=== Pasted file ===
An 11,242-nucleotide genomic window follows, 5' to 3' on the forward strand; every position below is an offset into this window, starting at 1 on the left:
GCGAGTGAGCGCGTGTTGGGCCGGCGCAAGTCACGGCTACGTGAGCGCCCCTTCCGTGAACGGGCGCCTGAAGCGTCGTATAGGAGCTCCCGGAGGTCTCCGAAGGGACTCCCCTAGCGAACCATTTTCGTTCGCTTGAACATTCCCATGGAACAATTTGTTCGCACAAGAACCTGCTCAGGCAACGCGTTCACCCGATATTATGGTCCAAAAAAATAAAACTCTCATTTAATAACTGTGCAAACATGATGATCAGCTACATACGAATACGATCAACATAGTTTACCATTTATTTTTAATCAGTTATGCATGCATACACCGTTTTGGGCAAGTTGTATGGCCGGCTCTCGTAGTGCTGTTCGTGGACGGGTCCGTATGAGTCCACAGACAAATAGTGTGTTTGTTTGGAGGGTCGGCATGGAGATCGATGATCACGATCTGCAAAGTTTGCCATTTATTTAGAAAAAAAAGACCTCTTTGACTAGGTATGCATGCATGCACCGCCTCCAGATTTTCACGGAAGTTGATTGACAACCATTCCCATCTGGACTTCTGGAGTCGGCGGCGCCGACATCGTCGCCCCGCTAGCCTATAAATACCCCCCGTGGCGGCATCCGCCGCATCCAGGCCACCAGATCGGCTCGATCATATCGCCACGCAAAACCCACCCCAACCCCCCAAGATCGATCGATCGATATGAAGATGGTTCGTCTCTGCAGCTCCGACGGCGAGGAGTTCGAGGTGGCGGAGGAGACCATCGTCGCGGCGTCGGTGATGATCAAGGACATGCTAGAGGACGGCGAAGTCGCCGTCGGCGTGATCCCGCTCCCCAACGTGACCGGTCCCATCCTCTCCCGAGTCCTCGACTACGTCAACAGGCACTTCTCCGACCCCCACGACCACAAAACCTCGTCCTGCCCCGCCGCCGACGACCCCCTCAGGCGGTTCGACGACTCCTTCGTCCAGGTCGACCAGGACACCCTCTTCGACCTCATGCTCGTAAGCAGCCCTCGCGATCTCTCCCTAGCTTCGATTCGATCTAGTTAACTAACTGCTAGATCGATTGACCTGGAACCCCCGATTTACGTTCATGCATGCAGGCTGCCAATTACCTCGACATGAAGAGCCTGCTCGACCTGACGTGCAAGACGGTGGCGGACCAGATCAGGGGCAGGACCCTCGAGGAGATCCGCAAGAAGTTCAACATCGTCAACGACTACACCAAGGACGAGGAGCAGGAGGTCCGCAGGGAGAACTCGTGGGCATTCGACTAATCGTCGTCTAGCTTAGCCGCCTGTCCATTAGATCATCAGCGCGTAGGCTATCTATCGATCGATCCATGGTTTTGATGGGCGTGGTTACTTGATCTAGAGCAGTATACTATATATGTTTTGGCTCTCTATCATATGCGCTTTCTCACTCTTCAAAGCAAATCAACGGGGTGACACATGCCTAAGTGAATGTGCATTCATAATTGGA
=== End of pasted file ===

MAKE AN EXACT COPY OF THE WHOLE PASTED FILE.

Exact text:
An 11,242-nucleotide genomic window follows, 5' to 3' on the forward strand; every position below is an offset into this window, starting at 1 on the left:
GCGAGTGAGCGCGTGTTGGGCCGGCGCAAGTCACGGCTACGTGAGCGCCCCTTCCGTGAACGGGCGCCTGAAGCGTCGTATAGGAGCTCCCGGAGGTCTCCGAAGGGACTCCCCTAGCGAACCATTTTCGTTCGCTTGAACATTCCCATGGAACAATTTGTTCGCACAAGAACCTGCTCAGGCAACGCGTTCACCCGATATTATGGTCCAAAAAAATAAAACTCTCATTTAATAACTGTGCAAACATGATGATCAGCTACATACGAATACGATCAACATAGTTTACCATTTATTTTTAATCAGTTATGCATGCATACACCGTTTTGGGCAAGTTGTATGGCCGGCTCTCGTAGTGCTGTTCGTGGACGGGTCCGTATGAGTCCACAGACAAATAGTGTGTTTGTTTGGAGGGTCGGCATGGAGATCGATGATCACGATCTGCAAAGTTTGCCATTTATTTAGAAAAAAAAGACCTCTTTGACTAGGTATGCATGCATGCACCGCCTCCAGATTTTCACGGAAGTTGATTGACAACCATTCCCATCTGGACTTCTGGAGTCGGCGGCGCCGACATCGTCGCCCCGCTAGCCTATAAATACCCCCCGTGGCGGCATCCGCCGCATCCAGGCCACCAGATCGGCTCGATCATATCGCCACGCAAAACCCACCCCAACCCCCCAAGATCGATCGATCGATATGAAGATGGTTCGTCTCTGCAGCTCCGACGGCGAGGAGTTCGAGGTGGCGGAGGAGACCATCGTCGCGGCGTCGGTGATGATCAAGGACATGCTAGAGGACGGCGAAGTCGCCGTCGGCGTGATCCCGCTCCCCAACGTGACCGGTCCCATCCTCTCCCGAGTCCTCGACTACGTCAACAGGCACTTCTCCGACCCCCACGACCACAAAACCTCGTCCTGCCCCGCCGCCGACGACCCCCTCAGGCGGTTCGACGACTCCTTCGTCCAGGTCGACCAGGACACCCTCTTCGACCTCATGCTCGTAAGCAGCCCTCGCGATCTCTCCCTAGCTTCGATTCGATCTAGTTAACTAACTGCTAGATCGATTGACCTGGAACCCCCGATTTACGTTCATGCATGCAGGCTGCCAATTACCTCGACATGAAGAGCCTGCTCGACCTGACGTGCAAGACGGTGGCGGACCAGATCAGGGGCAGGACCCTCGAGGAGATCCGCAAGAAGTTCAACATCGTCAACGACTACACCAAGGACGAGGAGCAGGAGGTCCGCAGGGAGAACTCGTGGGCATTCGACTAATCGTCGTCTAGCTTAGCCGCCTGTCCATTAGATCATCAGCGCGTAGGCTATCTATCGATCGATCCATGGTTTTGATGGGCGTGGTTACTTGATCTAGAGCAGTATACTATATATGTTTTGGCTCTCTATCATATGCGCTTTCTCACTCTTCAAAGCAAATCAACGGGGTGACACATGCCTAAGTGAATGTGCATTCATAATTGGA